The major brands such as Sealy/Stearns & Foster, Simmons, and Serta all tend to use lower quality and less durable materials in their mattresses than most of their smaller competitors that will tend to soften or break down prematurely relative to the price you pay which is why I would generally suggest avoiding all of them completely (along with the major retailers that focus on them as well) regardless of how they may feel in a showroom along with any mattress where you aren't able to find out the type and quality/durability of the materials inside it (see the guidelines here . along with post #3 here . and post #12 here . and post #404 here .).

I tried a PranaSleep Super Vinyasa Luxury Firm at a Jordan's near me and was delighted by the feel in the store. It had the right balance of pillow topper and underlying firmness that I was looking for. However I had objections to buying one, now 5 years wiser and burned once before.


PranaSleep is basically a latex mattress with a polyfoam quilt panel that uses proprietary foams and has better quality and materials than your previous Simmons mattress. The 2.5 lb quilt-able polyfoam is very high density (unique to quilt layers) The high density foam in the comfort layers is very good quality (giving overtime only a minimal loss of height i.e. body impressions), has a non-woven material “wrap” around the foam layers as well as exceptional initial comfort with no weak links.

I did not know how the quilting layer would hold up; it isn't clear what sort of polyfoam they're using in the assembly. Jordan's website lists some layers of soft 2.5LB polyfoam and the cross-section of an apparently related mattress (maybe a Wahe?) at Gardner's Mattress doesn't suggest anything particularly resilient to me.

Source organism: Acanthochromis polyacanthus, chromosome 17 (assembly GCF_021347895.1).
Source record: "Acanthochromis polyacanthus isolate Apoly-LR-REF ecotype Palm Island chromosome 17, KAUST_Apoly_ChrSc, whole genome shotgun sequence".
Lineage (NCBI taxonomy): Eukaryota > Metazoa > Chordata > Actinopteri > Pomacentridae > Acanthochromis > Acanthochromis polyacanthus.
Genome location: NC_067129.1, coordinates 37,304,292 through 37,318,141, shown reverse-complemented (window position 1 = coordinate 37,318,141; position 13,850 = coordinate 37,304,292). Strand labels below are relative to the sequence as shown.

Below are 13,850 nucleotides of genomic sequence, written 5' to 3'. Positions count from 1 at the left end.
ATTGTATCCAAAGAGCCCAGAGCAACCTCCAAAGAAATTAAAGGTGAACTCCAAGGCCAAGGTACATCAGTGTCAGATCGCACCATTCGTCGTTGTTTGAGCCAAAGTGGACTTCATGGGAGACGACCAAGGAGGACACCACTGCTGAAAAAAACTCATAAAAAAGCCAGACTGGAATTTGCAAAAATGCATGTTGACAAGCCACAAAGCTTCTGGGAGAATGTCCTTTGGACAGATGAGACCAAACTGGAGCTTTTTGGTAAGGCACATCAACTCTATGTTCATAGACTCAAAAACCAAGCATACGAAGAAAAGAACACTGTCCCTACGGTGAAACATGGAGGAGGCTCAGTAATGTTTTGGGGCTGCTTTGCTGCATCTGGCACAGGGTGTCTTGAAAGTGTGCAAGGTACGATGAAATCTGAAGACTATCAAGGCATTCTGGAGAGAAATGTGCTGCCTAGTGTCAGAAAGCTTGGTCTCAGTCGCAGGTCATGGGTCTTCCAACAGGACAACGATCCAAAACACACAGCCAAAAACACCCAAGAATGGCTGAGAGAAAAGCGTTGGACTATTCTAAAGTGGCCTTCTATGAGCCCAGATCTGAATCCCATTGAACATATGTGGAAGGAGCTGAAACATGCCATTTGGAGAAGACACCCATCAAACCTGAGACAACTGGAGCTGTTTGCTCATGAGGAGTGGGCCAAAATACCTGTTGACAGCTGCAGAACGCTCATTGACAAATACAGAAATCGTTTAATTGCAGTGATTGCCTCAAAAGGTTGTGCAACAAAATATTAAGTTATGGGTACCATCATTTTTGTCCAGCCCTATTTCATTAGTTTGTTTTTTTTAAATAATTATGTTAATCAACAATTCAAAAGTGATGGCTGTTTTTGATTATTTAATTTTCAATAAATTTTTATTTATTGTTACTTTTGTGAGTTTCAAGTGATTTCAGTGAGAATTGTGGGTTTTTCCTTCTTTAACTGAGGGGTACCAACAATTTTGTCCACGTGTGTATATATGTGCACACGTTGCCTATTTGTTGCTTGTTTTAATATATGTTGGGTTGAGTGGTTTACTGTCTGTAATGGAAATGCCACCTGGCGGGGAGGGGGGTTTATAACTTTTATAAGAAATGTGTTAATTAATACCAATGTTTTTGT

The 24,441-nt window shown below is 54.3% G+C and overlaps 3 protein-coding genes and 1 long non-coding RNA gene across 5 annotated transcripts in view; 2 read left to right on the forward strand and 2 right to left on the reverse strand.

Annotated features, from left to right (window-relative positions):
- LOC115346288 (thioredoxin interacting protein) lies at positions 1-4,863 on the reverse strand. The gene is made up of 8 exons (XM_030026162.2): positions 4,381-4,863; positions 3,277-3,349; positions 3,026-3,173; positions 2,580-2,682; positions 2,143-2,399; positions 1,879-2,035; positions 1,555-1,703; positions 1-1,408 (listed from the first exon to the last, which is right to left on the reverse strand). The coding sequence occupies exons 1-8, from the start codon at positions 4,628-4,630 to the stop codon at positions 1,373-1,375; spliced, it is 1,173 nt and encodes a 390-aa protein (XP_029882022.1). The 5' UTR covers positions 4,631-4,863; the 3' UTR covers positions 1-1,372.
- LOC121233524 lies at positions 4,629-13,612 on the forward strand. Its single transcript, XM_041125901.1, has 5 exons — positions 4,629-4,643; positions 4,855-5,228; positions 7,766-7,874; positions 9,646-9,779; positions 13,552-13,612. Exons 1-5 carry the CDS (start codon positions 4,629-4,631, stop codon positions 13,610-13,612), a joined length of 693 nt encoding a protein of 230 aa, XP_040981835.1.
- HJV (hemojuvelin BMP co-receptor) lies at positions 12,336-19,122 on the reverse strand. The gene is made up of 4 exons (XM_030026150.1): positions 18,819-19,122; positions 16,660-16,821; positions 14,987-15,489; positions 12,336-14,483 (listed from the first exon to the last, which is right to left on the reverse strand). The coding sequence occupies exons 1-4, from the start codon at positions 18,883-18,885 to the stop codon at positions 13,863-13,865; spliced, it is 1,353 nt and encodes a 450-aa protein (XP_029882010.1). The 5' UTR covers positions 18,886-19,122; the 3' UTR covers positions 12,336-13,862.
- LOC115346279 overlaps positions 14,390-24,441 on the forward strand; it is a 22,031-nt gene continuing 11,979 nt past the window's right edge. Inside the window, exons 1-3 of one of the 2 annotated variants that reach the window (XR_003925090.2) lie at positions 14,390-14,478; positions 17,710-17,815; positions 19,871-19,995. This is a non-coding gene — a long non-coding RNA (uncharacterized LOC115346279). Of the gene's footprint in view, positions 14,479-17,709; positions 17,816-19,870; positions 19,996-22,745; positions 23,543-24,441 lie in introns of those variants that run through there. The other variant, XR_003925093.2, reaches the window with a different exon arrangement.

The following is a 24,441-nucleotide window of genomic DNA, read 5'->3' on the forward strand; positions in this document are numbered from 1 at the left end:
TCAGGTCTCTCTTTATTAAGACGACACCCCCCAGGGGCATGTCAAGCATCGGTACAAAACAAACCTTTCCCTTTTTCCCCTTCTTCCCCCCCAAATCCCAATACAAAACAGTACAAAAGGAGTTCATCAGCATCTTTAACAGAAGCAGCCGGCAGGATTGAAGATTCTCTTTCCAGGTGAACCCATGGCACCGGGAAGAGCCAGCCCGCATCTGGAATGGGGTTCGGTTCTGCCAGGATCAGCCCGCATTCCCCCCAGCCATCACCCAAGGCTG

As mentioned before the 2.5 lb poly would be a good quality and durable material and there aren’t generally any materials for a cause of concern quality-wise per what is listed by Jordan’s. If ever in doubt
You always want to make sure that you find out the information listed here so you can compare the quality of the materials and components to the durability guidelines here to make sure there are no lower quality materials or weak links in a mattress that would be a cause for concern relative to the durability and useful life of a mattress before making any purchase.

Resiliency isn’t durability, but an indicator of surface “springiness” or elasticity. More resilient is more buoyant feeling, The material listed are in actuality better quality and you can read about materials and components that are all high quality materials that are very unlikely to reduce the durability or useful life of a mattress in the the durability guidelines mentioned above t

I was highly biased to prefer it because the mattress was in a sequestered room with other "natural-only" mattresses; the room was considerably quieter than the main showroom and thus more comfortable to me.


Having a quiet room can help someone relax and be less self-conscious trying out a product, but the comfort of the mattress is the same regardless of where it is placed in a showroom.